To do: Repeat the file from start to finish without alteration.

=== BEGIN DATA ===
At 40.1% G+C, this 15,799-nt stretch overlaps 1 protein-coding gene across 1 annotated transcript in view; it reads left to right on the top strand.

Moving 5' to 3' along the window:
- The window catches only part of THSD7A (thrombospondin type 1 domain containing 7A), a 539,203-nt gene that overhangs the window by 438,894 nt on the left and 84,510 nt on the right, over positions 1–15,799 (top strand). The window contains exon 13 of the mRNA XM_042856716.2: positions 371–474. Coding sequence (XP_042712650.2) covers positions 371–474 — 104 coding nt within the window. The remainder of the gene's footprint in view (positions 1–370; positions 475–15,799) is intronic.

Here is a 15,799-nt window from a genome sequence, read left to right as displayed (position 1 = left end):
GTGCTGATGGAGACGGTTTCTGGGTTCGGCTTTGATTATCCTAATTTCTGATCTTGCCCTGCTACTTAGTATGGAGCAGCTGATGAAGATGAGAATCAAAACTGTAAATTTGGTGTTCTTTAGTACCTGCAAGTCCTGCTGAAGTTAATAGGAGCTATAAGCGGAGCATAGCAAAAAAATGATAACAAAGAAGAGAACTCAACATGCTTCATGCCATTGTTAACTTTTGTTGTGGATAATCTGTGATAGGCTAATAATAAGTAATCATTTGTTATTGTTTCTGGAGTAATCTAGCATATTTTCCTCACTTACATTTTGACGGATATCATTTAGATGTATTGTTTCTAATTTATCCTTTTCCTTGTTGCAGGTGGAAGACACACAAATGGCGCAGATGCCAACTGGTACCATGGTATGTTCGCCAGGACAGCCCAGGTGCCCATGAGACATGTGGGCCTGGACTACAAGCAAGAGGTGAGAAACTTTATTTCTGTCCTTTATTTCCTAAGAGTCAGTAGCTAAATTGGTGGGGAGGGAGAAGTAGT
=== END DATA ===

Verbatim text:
At 40.1% G+C, this 15,799-nt stretch overlaps 1 protein-coding gene across 1 annotated transcript in view; it reads left to right on the top strand.

Moving 5' to 3' along the window:
- The window catches only part of THSD7A (thrombospondin type 1 domain containing 7A), a 539,203-nt gene that overhangs the window by 438,894 nt on the left and 84,510 nt on the right, over positions 1–15,799 (top strand). The window contains exon 13 of the mRNA XM_042856716.2: positions 371–474. Coding sequence (XP_042712650.2) covers positions 371–474 — 104 coding nt within the window. The remainder of the gene's footprint in view (positions 1–370; positions 475–15,799) is intronic.

Here is a 15,799-nt window from a genome sequence, read left to right as displayed (position 1 = left end):
GTGCTGATGGAGACGGTTTCTGGGTTCGGCTTTGATTATCCTAATTTCTGATCTTGCCCTGCTACTTAGTATGGAGCAGCTGATGAAGATGAGAATCAAAACTGTAAATTTGGTGTTCTTTAGTACCTGCAAGTCCTGCTGAAGTTAATAGGAGCTATAAGCGGAGCATAGCAAAAAAATGATAACAAAGAAGAGAACTCAACATGCTTCATGCCATTGTTAACTTTTGTTGTGGATAATCTGTGATAGGCTAATAATAAGTAATCATTTGTTATTGTTTCTGGAGTAATCTAGCATATTTTCCTCACTTACATTTTGACGGATATCATTTAGATGTATTGTTTCTAATTTATCCTTTTCCTTGTTGCAGGTGGAAGACACACAAATGGCGCAGATGCCAACTGGTACCATGGTATGTTCGCCAGGACAGCCCAGGTGCCCATGAGACATGTGGGCCTGGACTACAAGCAAGAGGTGAGAAACTTTATTTCTGTCCTTTATTTCCTAAGAGTCAGTAGCTAAATTGGTGGGGAGGGAGAAGTAGT